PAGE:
Harrow School is dropping its British name in China


Harrow Beijing will change the name of its bilingual school to Lide. - HARROW BEIJING

BEIJING (Bloomberg): Harrow, the 450-year-old British boarding school that produced seven prime British ministers including Winston Churchill, is dropping its British name in China as the country tightens controls on international schools.

Harrow Beijing will change the name of its bilingual school to Lide after the Chinese government last year banned schools with Chinese students from using foreign names and words like "global” or "international” in their titles.

"This is not irregular and does not reflect a specific change in the school’s policy,” said Jennifer Cooper, Head of Brand for Harrow in the UK, adding that the name change applied to only one part of Harrow Beijing.

The Harrow International School in Beijing, which accepts foreign passport-holders and caters mainly to expatriates, will be unaffected.

Harrow entered mainland China with much fanfare in 2020, but the operating environment has changed since then.

Even before Covid lockdowns brought cities like Shanghai to a standstill, there were signs of foreign families exiting. A survey conducted before the recent lockdowns showed most international schools across China losing 40% to 60% of their teachers and enrollment falling by 25% in the next academic year, according to Julian Fisher, an education consultant in Beijing and vice-chair of the British Chamber of Commerce in China.

Adding to the pressure is a nationwide crackdown on private education providers as authorities seek to ease the burden on parents plowing their life savings into education and children overwhelmed by intense competition.

Officials at Harrow Beijing were not immediately available to comment. The change was first reported by the Financial Times.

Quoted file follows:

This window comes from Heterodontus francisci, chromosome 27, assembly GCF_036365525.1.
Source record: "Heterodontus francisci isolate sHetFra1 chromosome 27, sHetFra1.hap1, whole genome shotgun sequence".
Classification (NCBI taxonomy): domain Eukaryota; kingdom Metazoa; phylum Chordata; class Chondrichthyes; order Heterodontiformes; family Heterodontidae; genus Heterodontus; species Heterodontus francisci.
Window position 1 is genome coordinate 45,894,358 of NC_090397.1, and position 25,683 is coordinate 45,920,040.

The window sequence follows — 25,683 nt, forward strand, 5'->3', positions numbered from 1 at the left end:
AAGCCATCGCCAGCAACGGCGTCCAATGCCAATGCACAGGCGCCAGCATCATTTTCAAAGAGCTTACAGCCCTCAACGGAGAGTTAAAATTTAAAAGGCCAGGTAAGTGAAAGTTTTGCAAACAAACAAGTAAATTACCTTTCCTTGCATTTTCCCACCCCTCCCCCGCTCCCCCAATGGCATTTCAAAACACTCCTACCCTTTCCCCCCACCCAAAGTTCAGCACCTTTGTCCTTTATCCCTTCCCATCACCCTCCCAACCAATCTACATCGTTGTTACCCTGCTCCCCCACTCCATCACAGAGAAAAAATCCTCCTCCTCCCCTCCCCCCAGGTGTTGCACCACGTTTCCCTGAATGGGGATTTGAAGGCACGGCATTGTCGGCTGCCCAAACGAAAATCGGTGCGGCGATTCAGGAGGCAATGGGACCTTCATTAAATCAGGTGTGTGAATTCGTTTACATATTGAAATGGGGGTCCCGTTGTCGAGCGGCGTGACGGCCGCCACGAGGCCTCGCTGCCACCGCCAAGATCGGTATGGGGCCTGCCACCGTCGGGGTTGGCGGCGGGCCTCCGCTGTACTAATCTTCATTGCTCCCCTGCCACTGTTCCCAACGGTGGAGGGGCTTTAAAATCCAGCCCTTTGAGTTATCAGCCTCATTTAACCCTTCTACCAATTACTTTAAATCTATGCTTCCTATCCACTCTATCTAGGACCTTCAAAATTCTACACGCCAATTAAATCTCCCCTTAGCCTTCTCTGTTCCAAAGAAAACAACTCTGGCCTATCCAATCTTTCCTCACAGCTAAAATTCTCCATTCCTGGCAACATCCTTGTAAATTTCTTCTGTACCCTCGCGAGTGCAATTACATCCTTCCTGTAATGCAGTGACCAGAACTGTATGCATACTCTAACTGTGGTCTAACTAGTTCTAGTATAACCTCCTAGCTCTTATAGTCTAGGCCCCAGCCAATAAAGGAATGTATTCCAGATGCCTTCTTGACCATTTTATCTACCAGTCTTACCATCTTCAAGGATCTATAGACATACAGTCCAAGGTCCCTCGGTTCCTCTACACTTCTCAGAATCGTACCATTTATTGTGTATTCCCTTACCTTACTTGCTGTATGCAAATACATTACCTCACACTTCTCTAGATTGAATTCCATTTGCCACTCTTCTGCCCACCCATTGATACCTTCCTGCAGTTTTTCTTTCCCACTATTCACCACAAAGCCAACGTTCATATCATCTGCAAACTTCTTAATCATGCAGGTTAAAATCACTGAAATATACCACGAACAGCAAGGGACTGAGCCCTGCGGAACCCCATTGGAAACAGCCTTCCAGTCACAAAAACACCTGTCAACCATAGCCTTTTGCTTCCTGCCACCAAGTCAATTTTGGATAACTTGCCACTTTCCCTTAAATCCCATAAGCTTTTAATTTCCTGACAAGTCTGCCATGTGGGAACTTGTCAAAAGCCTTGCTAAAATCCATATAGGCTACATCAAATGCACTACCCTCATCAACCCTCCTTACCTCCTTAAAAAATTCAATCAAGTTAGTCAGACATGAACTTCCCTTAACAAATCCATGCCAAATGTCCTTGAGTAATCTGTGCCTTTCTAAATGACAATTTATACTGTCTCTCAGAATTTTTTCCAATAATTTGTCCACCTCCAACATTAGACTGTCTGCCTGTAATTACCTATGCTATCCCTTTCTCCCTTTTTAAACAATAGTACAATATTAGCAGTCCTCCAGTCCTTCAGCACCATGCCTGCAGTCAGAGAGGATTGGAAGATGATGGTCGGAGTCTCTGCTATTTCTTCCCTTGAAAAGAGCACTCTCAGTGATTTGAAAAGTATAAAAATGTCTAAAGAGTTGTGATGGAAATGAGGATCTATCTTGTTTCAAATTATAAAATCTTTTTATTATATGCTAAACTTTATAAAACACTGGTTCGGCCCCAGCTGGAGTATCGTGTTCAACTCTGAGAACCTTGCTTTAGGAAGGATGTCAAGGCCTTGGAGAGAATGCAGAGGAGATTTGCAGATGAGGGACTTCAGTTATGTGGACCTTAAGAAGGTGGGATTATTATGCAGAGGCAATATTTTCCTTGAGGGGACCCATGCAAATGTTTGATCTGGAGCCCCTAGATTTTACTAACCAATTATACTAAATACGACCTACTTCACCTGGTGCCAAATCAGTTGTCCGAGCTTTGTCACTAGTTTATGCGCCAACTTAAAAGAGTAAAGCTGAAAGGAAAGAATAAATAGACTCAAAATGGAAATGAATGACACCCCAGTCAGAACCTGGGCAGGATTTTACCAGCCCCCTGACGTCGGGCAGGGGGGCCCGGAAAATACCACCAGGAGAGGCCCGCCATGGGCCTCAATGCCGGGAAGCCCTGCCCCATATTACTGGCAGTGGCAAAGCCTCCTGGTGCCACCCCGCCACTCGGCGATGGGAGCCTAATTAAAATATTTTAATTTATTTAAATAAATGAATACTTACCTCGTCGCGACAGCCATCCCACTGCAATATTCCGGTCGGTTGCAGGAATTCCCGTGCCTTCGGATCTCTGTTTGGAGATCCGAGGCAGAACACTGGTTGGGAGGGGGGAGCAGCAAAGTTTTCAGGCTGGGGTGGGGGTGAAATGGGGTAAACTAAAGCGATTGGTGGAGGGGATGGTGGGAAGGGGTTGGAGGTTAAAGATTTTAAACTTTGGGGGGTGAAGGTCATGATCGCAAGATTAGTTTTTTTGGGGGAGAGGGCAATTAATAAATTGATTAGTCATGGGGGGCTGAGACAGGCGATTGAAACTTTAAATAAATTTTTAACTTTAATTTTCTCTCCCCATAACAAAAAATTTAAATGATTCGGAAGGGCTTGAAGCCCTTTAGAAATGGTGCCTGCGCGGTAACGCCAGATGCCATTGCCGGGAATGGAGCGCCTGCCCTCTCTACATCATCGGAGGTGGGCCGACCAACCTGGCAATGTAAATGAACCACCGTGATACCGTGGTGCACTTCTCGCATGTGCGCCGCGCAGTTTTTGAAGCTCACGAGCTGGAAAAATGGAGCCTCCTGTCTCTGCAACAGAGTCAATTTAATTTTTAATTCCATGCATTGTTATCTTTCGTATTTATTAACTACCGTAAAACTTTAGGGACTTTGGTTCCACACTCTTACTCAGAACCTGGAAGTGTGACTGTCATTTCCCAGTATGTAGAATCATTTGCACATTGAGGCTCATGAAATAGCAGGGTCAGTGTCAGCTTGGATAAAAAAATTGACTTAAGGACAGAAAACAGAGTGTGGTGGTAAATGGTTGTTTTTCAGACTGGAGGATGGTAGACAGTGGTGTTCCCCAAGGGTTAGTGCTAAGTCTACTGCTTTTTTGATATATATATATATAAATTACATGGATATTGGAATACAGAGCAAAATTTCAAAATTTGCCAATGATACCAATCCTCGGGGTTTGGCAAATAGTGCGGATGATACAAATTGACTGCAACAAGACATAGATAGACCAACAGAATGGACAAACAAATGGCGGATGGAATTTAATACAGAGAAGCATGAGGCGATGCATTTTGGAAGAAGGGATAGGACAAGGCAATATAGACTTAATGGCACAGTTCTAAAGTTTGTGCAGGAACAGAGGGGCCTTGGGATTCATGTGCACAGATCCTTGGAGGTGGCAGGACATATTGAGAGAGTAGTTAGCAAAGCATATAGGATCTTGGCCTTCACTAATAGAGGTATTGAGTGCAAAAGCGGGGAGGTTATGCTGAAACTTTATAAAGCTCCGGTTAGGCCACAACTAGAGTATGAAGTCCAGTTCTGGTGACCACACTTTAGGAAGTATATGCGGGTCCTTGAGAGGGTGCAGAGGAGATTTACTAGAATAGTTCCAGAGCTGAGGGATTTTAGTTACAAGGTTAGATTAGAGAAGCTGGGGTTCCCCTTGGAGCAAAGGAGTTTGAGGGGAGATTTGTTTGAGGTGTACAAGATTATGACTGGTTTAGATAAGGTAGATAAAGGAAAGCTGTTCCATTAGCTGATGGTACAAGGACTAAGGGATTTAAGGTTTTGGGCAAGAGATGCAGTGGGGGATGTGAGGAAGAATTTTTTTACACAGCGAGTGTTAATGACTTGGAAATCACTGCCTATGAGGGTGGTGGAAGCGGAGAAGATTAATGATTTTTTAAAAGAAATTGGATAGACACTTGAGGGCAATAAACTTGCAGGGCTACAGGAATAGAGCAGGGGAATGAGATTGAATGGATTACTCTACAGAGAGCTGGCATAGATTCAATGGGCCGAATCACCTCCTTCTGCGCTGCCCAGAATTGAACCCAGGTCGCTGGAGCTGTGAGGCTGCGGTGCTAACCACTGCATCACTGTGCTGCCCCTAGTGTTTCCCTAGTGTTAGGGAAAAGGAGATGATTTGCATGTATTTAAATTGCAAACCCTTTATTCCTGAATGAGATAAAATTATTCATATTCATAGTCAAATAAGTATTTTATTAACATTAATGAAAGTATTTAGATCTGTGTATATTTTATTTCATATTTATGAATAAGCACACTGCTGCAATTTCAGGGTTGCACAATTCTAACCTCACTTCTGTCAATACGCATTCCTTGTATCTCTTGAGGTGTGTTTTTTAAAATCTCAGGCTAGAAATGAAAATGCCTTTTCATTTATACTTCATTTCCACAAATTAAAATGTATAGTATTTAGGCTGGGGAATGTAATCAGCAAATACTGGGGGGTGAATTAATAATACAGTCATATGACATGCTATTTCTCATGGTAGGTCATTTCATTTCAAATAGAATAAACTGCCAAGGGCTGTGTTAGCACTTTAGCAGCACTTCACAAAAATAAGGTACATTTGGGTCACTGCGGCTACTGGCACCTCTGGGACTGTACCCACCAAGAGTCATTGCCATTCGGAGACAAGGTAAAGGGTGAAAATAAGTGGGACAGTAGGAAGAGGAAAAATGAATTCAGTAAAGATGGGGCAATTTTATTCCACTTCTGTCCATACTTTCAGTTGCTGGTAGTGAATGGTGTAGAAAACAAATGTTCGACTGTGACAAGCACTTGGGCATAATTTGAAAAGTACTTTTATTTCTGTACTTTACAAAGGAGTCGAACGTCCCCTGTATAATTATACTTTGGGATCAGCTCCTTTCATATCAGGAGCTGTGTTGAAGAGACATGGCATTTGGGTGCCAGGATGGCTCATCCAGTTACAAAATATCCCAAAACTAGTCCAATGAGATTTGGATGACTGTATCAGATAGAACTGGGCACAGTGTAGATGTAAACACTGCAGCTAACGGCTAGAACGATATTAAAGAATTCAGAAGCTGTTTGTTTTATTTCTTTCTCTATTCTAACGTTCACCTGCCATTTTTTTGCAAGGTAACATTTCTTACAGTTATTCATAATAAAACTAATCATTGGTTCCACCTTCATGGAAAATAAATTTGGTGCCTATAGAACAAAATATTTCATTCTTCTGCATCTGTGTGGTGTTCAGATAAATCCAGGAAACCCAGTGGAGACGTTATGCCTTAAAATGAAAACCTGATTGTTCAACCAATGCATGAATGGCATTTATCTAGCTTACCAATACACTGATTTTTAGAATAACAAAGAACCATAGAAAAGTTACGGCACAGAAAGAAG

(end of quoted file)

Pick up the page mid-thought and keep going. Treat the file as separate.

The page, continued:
"The international school environment has gone through various changes over the past decade and this is another step in the direction the Chinese government is taking to rein in the influence of foreign education,” said Wang, who owns an education consulting company in Shanghai and declined to provide his first name.

"Ironically, the effect of increasing government control is that it pushes parents even more toward leaving the country for education opportunities abroad.”

English-language education has burgeoned into a US$55 billion market in the past two decades as growing middle class populations in China and other regions see language skills and academic rigor as a way to give their children a leg-up in a global labour market.

The brand of UK’s top schools has given them a recruiting edge. For schools like Harrow and Dulwich College, an overseas push was expected to generate more funds for scholarships at home where they have faced pressure to broaden access beyond the wealthy elite.

British schools expanding abroad often enter into long-term franchising agreements, lending their name and educational expertise to a local partner who manages the school. Harrow’s international partner is Asia International School Ltd.

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